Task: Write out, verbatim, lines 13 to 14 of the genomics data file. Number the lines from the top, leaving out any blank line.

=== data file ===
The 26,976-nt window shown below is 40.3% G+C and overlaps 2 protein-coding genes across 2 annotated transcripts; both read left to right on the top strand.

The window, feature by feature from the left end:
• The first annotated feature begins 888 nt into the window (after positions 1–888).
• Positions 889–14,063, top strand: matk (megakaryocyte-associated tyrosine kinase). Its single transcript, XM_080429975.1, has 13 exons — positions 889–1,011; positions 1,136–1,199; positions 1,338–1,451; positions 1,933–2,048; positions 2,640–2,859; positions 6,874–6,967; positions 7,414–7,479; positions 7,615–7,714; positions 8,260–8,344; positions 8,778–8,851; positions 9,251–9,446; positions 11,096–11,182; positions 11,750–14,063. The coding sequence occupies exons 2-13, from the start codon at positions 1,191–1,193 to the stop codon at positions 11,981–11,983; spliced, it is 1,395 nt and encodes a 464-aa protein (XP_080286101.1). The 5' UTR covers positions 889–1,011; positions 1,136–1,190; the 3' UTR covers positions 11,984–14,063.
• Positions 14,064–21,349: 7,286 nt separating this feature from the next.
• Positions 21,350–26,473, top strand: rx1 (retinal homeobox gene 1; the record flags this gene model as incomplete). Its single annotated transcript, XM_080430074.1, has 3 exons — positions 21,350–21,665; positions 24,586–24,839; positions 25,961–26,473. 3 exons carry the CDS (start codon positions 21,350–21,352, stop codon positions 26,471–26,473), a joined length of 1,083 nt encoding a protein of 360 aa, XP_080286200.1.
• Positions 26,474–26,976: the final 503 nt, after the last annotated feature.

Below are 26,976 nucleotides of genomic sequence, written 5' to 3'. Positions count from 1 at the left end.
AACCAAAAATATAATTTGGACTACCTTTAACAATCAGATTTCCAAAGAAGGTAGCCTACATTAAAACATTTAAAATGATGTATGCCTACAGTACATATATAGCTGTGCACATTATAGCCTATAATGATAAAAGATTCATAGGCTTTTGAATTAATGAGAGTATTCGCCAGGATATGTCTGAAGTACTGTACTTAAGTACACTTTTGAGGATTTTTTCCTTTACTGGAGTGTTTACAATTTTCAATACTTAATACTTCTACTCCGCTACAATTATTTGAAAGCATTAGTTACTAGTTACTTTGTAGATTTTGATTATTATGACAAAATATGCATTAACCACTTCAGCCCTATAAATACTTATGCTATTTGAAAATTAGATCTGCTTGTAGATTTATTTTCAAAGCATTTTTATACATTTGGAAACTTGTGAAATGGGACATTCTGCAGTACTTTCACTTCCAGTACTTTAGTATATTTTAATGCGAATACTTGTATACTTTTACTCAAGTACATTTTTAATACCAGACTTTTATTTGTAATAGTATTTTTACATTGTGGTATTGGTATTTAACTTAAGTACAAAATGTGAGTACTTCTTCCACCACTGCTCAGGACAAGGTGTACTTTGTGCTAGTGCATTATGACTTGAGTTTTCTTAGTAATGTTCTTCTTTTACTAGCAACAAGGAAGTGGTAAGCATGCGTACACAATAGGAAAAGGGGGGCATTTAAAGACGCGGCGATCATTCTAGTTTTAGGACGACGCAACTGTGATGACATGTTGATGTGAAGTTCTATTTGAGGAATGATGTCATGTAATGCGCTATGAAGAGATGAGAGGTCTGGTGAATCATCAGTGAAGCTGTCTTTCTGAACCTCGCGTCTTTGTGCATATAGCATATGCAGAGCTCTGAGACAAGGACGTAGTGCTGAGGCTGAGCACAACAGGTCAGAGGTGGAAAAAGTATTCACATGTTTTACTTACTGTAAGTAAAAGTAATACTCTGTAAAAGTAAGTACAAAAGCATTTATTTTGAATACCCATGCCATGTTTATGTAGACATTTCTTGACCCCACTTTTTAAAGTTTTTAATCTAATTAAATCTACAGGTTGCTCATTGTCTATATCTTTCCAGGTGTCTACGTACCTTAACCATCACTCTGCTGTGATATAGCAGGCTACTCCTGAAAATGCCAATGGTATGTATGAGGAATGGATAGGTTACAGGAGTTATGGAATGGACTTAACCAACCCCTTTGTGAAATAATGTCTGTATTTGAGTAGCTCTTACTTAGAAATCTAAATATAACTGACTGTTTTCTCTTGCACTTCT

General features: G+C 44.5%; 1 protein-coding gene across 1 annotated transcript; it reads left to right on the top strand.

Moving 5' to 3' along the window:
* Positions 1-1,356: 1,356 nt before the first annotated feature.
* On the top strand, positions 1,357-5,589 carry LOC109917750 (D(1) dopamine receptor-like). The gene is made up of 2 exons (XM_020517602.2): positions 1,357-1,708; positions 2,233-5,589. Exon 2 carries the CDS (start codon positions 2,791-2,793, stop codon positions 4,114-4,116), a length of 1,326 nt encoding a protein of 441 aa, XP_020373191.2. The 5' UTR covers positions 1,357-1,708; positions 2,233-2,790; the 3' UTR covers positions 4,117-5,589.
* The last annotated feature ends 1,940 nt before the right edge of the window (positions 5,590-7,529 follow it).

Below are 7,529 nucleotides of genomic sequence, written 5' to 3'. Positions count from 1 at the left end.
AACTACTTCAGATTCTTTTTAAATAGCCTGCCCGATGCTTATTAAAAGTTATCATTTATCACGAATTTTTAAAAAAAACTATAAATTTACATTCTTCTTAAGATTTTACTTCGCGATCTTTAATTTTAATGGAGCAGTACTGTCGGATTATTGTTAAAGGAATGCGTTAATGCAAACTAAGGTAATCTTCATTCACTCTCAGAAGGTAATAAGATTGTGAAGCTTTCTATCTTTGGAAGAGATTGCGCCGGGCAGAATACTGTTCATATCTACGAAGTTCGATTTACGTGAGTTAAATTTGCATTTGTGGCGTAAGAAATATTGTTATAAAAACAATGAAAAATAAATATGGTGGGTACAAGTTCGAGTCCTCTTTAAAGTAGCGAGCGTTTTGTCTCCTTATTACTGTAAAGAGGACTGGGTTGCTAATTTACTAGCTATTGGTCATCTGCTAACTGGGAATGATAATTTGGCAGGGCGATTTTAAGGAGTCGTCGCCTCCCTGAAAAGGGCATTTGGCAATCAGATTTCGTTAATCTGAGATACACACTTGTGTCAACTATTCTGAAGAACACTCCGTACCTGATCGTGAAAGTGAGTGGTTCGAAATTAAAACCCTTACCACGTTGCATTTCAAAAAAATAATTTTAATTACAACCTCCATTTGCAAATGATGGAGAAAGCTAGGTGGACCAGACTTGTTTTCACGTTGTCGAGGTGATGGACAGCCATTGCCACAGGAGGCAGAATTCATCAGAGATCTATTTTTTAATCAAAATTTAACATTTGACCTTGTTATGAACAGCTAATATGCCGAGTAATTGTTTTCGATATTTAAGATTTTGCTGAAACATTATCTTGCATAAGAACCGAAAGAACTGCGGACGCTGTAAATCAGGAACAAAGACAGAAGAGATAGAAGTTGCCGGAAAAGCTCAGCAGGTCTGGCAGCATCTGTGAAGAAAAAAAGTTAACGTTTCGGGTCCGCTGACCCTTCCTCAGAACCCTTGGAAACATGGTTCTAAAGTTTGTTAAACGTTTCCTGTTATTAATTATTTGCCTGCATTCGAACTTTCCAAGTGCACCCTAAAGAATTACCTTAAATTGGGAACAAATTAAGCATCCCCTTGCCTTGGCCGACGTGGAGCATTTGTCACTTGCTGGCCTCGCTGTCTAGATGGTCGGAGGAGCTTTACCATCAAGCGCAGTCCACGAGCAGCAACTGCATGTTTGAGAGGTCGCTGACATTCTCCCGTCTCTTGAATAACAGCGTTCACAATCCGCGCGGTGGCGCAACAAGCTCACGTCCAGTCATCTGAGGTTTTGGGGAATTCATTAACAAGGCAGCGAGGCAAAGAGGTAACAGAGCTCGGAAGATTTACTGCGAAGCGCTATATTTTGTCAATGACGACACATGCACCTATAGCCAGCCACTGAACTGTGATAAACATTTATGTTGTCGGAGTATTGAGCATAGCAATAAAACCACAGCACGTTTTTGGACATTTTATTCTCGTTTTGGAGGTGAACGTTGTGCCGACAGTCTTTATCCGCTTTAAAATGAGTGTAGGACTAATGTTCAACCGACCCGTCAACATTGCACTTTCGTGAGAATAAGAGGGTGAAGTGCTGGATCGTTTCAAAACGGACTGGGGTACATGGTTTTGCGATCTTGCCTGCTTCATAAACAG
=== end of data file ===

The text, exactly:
* On the top strand, positions 1,357-5,589 carry LOC109917750 (D(1) dopamine receptor-like). The gene is made up of 2 exons (XM_020517602.2): positions 1,357-1,708; positions 2,233-5,589. Exon 2 carries the CDS (start codon positions 2,791-2,793, stop codon positions 4,114-4,116), a length of 1,326 nt encoding a protein of 441 aa, XP_020373191.2. The 5' UTR covers positions 1,357-1,708; positions 2,233-2,790; the 3' UTR covers positions 4,117-5,589.
* The last annotated feature ends 1,940 nt before the right edge of the window (positions 5,590-7,529 follow it).